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  5. "Scusate, sapete che ora è?"

"Scusate, sapete che ora è?"

Translation:Excuse me, do you know what time it is?

June 9, 2014

35 Comments


https://www.duolingo.com/profile/marshromero

So, why would be wrong "excuse me, what time is it"


https://www.duolingo.com/profile/Cicon1

sapete means 'do you know'. That's why it doesn't accept just 'what time is it'


https://www.duolingo.com/profile/jonole

Yes, that's what I was wondering...


https://www.duolingo.com/profile/Tony_Garzan

If you just ask that question, "che ora è? " ( "What time is it?" ) is correct "IS IT?", but If you add an introductory clause to be more polite, then don't change the subject-verb order: i.e. Excuse me, do you know what time it is? Can you tell me what time it is? I wonder what time it is.


https://www.duolingo.com/profile/ASimplePeach

The "sapete" means "you know" so in this question it would be "do you know". You can't leave out an entire word from your translation


https://www.duolingo.com/profile/xxChristina

Because "sapete" translates as "do you know".


https://www.duolingo.com/profile/Wessam378913

Same happened with me


https://www.duolingo.com/profile/patersob

Another DL screw up!! "Excuse me, do you know the time", should be within English language norms.


https://www.duolingo.com/profile/KariEsvall0

Exactly! That was my answer, and it was marked as incorrect. I believe most English speaking people would use that phrase.


https://www.duolingo.com/profile/avocadohummus

What's wrong with "excuse me, do you know the time?" This is totally correct in English.


https://www.duolingo.com/profile/f.formica
Mod
  • 2306

So is "scusate, sapete l'ora" in Italian; but that's a different sentence. You just compressed two sentences into one, getting rid of a subordinated clause; you're free to do that in immersion, but you definitely shouldn't in a lesson.


https://www.duolingo.com/profile/CharlesPit19

Great, and clear, response … twice!! Thank you!


https://www.duolingo.com/profile/jonole

Why scusate and not scuso?


https://www.duolingo.com/profile/sandrabruck

scuso means "I excuse"...

Scusi, scusa, scusate are imperative forms that you use to excuse yourself for disturbing (normally used to appeal to someone)

Scusate, ... (voi... polite form plural) Scusa ... (informal, one person)

Scusi (formal, one person)


https://www.duolingo.com/profile/kenan820

Why is Scusa informal and Scusi formal? I thought it was the other way around since Tu is informal and Lei is formal.


https://www.duolingo.com/profile/sandrabruck

Because it's the imperative:

  • 2 person singular: scusa

    1. person singular: scusi

It's the same with nearly all imperatives of verbs ending -are (tu mangi, but Mangia!; lei mangia, but Mangi!)

And the 2. person singular is informal and the 3. person singular formal.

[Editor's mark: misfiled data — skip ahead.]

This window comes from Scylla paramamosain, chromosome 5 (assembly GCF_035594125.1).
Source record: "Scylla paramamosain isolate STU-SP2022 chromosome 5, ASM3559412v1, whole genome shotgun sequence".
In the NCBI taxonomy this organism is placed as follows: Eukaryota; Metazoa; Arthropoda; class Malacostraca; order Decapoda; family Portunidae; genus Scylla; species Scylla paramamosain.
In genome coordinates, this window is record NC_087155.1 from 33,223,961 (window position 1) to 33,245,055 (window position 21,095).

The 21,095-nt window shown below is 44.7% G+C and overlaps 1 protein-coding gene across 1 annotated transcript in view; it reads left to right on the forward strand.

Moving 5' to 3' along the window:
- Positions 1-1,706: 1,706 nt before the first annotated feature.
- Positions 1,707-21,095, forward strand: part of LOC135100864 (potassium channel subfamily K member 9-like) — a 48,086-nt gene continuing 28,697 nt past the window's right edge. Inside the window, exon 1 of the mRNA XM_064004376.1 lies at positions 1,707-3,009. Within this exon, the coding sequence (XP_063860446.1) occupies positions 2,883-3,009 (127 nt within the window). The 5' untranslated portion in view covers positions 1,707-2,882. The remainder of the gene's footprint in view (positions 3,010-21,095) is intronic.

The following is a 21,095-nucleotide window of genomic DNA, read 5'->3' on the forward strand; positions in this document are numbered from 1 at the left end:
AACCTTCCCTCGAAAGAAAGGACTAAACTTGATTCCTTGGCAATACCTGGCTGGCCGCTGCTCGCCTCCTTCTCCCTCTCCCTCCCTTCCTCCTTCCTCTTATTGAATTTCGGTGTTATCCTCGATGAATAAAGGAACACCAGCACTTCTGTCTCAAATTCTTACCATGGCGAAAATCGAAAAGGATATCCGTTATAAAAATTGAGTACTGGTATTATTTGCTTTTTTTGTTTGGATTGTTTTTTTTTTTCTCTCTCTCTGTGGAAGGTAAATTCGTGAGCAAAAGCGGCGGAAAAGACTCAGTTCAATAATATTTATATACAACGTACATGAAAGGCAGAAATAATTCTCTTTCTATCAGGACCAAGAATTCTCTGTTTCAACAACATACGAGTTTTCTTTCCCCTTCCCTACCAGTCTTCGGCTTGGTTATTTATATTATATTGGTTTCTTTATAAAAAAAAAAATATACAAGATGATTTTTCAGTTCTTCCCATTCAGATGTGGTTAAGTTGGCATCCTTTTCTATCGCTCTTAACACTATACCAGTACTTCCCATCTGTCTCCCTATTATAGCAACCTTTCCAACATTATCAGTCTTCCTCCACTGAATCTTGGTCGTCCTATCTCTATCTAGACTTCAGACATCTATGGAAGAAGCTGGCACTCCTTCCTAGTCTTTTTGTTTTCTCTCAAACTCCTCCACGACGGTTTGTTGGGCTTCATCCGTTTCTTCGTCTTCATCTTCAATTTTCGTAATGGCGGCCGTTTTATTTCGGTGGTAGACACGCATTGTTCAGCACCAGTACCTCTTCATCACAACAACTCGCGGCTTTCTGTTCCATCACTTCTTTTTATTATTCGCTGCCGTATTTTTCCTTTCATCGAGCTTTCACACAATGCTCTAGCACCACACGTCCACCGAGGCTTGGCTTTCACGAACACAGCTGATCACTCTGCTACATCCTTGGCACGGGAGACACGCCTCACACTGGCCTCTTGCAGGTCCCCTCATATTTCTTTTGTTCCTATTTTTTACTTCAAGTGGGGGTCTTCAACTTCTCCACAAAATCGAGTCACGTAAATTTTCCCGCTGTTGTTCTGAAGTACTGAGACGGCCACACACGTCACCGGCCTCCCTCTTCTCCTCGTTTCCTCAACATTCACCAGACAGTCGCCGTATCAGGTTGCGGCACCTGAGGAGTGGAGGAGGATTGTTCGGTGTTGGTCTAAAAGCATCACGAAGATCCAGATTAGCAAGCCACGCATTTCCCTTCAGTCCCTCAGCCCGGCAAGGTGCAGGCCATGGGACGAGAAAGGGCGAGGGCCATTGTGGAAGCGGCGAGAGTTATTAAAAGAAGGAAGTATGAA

https://www.duolingo.com/profile/albatros1959

My understanding is that you have to apologize for being late "escusate


https://www.duolingo.com/profile/speaktorob

"Excuse me, do you know what hour it is?" was rejected. But "hour" is in the hover hints for "ora".


https://www.duolingo.com/profile/Ariaflame

Mostly it's because no native English speaker of this era would use it. Ora means hour but it also has links to time in general, and the English phrase would use "Do you know what time it is?" as a matter of idiom


https://www.duolingo.com/profile/speaktorob

True, I wouldn't normally use that phrase and I would say "Excuse me, do you know what the time is?". But I've found Duolingo sometimes punishes you for getting "creative" with a translation so I try to keep it as literal as possible. I definitely didn't expect it to mark "ora <> hour" wrong, though.


https://www.duolingo.com/profile/Burnse005

Excuse me, do you know the time?


https://www.duolingo.com/profile/Wessam378913

Just wrote "is it" Instead of "it is"


https://www.duolingo.com/profile/valeriagolino

the time was good as well, specially when it is time limited!


https://www.duolingo.com/profile/AnFeileacan78

Would "Che ore sono?" not be more common than "Che ora è?"


https://www.duolingo.com/profile/MariaIramendy

this is the translation I was given: Excuse me, do you know what the time is?


https://www.duolingo.com/profile/Gillian555508

A British English speaker would be unlikely to say "do you know what time it is?" unless they had just been woken by the phone at 3am. Which would not require, "excuse me" to precede it. We would ask a stranger, "excuse me, do you HAVE the time?". If you were to ask a Brit, "excuse me, do you know what time it is?", the likely answer would be "yes".


https://www.duolingo.com/profile/john585666

I also used "do you have the time".


https://www.duolingo.com/profile/Blue555

My answer was the same , was right


https://www.duolingo.com/profile/Alexander398934

This particular phrase has been repeated about six times, almost in a row, inside the same lesson. The same with some others recently. Any reason for that?


https://www.duolingo.com/profile/ondrej869448

In english, when i use "what" , should the sentence end with "is it" instead of "it is" ?


https://www.duolingo.com/profile/Lermo04

They have the same question that I have.


https://www.duolingo.com/profile/KatieMacK13

Sometimes the corrections given are totally wrong. '..what time it is? is fine but the correction I was given to 'Do you know the time?' which seems perfectly acceptable English was Do you know what time it's? which is quite wrong. You could never say this in English.


https://www.duolingo.com/profile/Brett49786

Doesn't accept "... do you know the time?" either.


https://www.duolingo.com/profile/CharlesPit19

Strictly speaking, your translation means the same thing. But it isn't what the sentence says. "Do you know the time" I think would be "Sapete l'ora."

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